We are getting ready to preserve nearly two acres and transform it, like we did our last two properties, into a permacultural wonderland of native, edible and medicinal perennials, pollenator gardens and habitat for a variety of creatures. On our second walk-through at the property, we frightened a muskrat who looked fat and happy but for the fact that he was awakened and had to run a long way for cover. We would definitely improve that critter's habitat! Our earlier goal of saving 80 acres remains our ultimate goal, but this property has an established caretakers home and two greenhouses. We would have to raise four times as much money to build in all those improvements on 80 acres. Not to mention the infrastructure needed to even set up such a facility. As an added bonus, instead of being 3-5 hours from major population centers, there will be a million people within bicycling distance! Talk about offsetting carbon footprints!Even more interestingly, we will be just of fth eIce Age Trail and will be able to offer no trace camping to through hikers!
Trouble is, I'm not going to sugar coat it, money. Due to covid-19, it has been two full years of less than half my normal professional gig that allows me to fund the work that ECO-Tours has done. We are adept at soil restoration and teaching about how to make and use biochar. Spreading seed and re-establishing native cover. There have been many events where contributions have covered gas or lunch, but often not both. We can afford to operate on exremely small budgets, whether we are tree planting, seed collecting and dispersing, teaching classes or doing intrerpretive programs because our labor and management have always been 100% volunteer. It took us our first ten years to do, but we planted 60,000 tree seedlings across Northeast Wisconsin and we raised less than six thousand dollars a year during those years.
We were able to do it because we got creative. One of us would wait around, until after pick-up hours at the annual Department of Natural Resources tree seedling distribution event, many years hundreds of trees came home with us that otherwise would have been thrown into the compost. In fact, the year before the first year we put in our order, I had been walking past the greenhouses at the County Extension Offices. Out back I found over 2,000 tree seedlings in their compost. We took them home. potted them up and it took a while, but we got nearly all of them set out into permanent and appropriate places, their forever homes, within that first spring and fall. After I found that treasure, I went and asked why they had thrown them out and they said that every year, when they did the DNR tree seedling sale, some live plants would not get picked up and they didn't have any way to store them or hold them for later pick up, so they just put them in the compost pile.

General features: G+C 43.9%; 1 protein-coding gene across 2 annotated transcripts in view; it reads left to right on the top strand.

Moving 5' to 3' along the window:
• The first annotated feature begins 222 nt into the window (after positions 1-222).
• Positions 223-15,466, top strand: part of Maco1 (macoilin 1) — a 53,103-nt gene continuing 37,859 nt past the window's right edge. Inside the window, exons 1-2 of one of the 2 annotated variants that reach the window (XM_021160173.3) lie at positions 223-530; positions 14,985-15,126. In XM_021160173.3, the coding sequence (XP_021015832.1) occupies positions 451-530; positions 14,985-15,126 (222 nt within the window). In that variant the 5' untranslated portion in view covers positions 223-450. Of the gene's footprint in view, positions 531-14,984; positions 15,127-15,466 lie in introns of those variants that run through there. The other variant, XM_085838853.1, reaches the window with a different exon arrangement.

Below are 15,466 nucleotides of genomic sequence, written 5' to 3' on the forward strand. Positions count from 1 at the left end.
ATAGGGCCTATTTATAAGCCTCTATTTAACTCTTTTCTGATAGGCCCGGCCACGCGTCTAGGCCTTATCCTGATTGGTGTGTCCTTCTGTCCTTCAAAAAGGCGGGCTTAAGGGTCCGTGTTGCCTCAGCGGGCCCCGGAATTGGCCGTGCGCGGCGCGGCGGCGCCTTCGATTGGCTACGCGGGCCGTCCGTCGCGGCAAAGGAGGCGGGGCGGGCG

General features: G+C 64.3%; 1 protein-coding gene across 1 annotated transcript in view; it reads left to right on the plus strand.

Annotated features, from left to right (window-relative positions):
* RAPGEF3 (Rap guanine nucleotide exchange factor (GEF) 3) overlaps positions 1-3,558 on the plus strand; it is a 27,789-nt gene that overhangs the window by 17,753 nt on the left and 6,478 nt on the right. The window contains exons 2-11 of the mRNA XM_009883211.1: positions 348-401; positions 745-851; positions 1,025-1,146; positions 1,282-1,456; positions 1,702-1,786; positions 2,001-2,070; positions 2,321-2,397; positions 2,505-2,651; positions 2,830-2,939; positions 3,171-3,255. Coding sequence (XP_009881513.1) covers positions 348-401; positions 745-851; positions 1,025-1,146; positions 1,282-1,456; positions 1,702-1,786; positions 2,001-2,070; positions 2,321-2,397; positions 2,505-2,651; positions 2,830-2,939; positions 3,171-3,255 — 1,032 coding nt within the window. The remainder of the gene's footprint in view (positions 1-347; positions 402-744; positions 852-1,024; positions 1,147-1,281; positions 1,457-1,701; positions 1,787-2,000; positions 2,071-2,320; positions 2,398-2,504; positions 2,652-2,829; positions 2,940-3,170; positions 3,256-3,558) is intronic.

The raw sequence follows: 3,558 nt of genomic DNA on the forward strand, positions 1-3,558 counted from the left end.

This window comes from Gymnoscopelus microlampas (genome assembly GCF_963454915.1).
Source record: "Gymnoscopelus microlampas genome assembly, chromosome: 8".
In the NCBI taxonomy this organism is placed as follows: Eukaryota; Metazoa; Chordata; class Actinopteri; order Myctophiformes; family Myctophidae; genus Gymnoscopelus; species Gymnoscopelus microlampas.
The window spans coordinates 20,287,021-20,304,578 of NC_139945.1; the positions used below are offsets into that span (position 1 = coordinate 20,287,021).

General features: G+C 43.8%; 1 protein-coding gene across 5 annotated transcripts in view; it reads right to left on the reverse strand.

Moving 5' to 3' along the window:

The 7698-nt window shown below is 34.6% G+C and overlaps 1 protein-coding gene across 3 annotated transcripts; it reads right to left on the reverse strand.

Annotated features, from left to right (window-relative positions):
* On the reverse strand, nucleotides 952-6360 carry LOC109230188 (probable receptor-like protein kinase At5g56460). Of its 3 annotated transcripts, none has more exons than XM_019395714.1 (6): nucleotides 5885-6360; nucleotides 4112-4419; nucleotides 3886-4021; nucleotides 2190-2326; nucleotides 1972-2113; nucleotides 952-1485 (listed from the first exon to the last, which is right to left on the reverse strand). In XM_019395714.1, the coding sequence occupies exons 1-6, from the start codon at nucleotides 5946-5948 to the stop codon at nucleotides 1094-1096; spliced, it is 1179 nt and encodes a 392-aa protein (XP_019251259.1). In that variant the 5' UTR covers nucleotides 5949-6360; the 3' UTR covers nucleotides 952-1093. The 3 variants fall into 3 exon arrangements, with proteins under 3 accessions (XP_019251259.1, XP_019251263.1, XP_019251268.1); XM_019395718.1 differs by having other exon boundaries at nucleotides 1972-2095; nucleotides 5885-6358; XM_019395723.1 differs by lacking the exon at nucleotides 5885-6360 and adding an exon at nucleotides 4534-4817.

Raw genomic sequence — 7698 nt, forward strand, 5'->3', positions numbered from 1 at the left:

I made sure after that to always show up at the beginning of the day to help set up, then to fill my order as late in the day as possible, so I could help after they shut down. After two or three days of getting people paired with their orders for pick up, everyone woul dbe pretty tired and the idea of taking a hundred or a thousand trees home ot plant is too much for anyone to think about, unless you are someone with friends who will help pot them up and eventuqally come help plant them out on another day, which we did. Inevitably there would be at least a few dozen left over seedlings. Most times there were many hundreds and once or twice over a thousand free trees to help keep our costs down. The real value was in all the loving hands that helped pot them all up and those loving hands that came later and lovingly placed them in the ground. Indeed, the loving hands of those who pulled competing weeds were also necessary to have the thousands of sucessful trees, spread across many hundreds of acres that would have never grown without the participation of many hundreds of people who care.
The reason that I mention this is to point out that rather than contributions being eaten up by administrative or fund-raising costs, our dollars flow with power and immediacy to what needs funding, not advertizing and gala events for megadonors. Give what you can. If you would like to stay in the loop about our events, which are mostly centered around Wisconsin let us know at: or if you would lik eot purchase a class, We can teach you everything you need to know to make top quality biochar in just a few hours by phone or online through zoom or fblive. Any contribution of fifty or more gets you a class if you would like to start sequestering carbon forever. If you are having trouble with our paypal link, you can go there directly and use our account number, or, you can go to our gofundme page and contribute to "Save 80 acres of Wisconsin for outdoor school".
These trees were some of the first we planted and this image is from ten years ago. The last time I was past the farm, they were taller than the house! They are also large enough now to shade the west side of the house from summer sun and winter wind. The energy savings alone is like offsetting carbon use that is now unnecessary. In very real ways, we continue to prove that the best time to plant a tree is twenty years ago, the second best time is today!
Again, please contribute what you can.

Wednesday, February 2, 2022

Imbolc Blessings

The proverbial back of Winter has been broken this week. The Sun is on the way back to our hemisphere. The "Flaming Arrow" of our shared human spirit is on her way back from the underworld. This spirit, more recently described by the name Brigid, has a corollary in Persephone. Fertility, renewal, inspiration and crafts all flow from the burnig fires she brings forth after she has been impregnated in the dark. Her feminine aspect going, during the dark time, to the deep, mythic subterranian realm. As the days quicken, nights grow shorter and the sun angle continues to rise, higher and higher, the promise of Spring's arrival, no matter what a select rodent might think, will come in about six weeks. In the Celtic Calendar, this was the New Year Celebration a feast day, a night of bonfires, reflections on th epassing of last year's struggles and re-commitment to what is coming so quickly upon us. In preparation for Summer's flush, the season was determined mostly by the birthing of young livestock, the coming in of the milk for the herds. Modern humans may not want ot admit that they feel these stirrings, but we had an unbroken rhythm to our lives back to our earliest ancestors that ran by the intricate workings of th eseasons, not just a mechanical clock and a raster of days. The punctuation of life was that every six weeks or so, throughout the year, some sort of reason to get out, be amonst the neighbors and to celebrate were the touchstones of time.